The prognosis of acute gastritis is directly dependent on the underlying cause and if the condition is treated accordingly.

Other factors to consider include:

  • The course of the disease can also vary greatly from person to person.
    • Gastritis caused by the H. pylori bacterium can exist in some people without any symptoms, while others suffer from severe and sometimes increasing symptoms.
  • In addition, the prognosis also depends on whether complications develop as a result of inflammation, such as chronic gastritis, stomach ulcers or stomach cancer.[2],[3],[4],[7],[8],[9]

What are the complications of acute gastritis?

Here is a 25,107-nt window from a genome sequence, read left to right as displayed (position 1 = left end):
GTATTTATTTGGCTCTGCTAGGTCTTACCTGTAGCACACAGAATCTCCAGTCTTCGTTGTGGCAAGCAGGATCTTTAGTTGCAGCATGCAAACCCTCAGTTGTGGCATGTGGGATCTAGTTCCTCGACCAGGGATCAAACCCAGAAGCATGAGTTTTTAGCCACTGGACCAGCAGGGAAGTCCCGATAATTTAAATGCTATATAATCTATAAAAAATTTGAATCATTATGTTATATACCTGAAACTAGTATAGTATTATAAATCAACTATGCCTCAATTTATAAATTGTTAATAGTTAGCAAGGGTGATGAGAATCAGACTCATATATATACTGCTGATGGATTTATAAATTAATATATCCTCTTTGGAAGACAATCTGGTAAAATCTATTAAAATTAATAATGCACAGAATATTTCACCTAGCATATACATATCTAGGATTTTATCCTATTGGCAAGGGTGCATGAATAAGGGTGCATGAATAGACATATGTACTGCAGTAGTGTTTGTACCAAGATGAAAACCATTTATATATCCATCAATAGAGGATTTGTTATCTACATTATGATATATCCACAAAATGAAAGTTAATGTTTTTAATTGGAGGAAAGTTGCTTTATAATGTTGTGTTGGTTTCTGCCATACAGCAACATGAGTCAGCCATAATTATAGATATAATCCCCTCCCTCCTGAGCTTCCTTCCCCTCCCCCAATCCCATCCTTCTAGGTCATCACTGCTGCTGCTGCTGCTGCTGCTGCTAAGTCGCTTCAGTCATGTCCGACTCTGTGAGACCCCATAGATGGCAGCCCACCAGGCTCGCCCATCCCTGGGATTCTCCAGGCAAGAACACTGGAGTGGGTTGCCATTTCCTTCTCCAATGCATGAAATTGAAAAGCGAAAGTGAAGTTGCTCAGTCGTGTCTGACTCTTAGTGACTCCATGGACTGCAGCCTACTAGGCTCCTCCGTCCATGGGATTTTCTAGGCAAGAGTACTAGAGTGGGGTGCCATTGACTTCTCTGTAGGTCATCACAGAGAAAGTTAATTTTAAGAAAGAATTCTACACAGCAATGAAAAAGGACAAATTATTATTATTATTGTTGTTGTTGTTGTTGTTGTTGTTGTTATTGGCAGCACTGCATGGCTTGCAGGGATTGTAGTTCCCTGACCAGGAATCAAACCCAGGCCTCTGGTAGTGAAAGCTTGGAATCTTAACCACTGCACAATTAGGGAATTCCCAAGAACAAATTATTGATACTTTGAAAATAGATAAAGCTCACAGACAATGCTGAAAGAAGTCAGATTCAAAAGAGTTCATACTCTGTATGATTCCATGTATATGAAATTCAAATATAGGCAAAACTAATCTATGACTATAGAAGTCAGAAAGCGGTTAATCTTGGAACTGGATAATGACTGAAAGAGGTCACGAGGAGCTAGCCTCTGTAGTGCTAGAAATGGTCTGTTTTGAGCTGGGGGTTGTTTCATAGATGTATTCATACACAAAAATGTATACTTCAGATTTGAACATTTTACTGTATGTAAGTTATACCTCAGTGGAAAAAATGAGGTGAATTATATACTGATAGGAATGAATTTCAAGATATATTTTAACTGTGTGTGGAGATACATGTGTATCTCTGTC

Acute gastritis can lead to complications if the condition becomes chronic. This topic is dealt with in the article about chronic gastritis.[3]

If you think you might have acute gastritis, try using Ada to find out more about your symptoms.

Acute gastritis FAQs

Q. How long does acute gastritis last?

A: The duration of an attack of acute gastritis depends on:

  • identifying the underlying cause of the condition.
  • how soon specific treatment for the condition is started.

If both of the above are fulfilled, in most people symptoms get better within days or a few weeks. If adequate treatment is not implemented, the condition can become chronic.[7],[8]

Q: Is acute gastritis contagious?

A: Acute gastritis can have a number of different causes (see above) which range from infectious to noninfectious. All the noninfectious causes therefore cannot be contagious. The most common infectious cause is gastritis due to a H. pylori infection. Its ways of transmission include: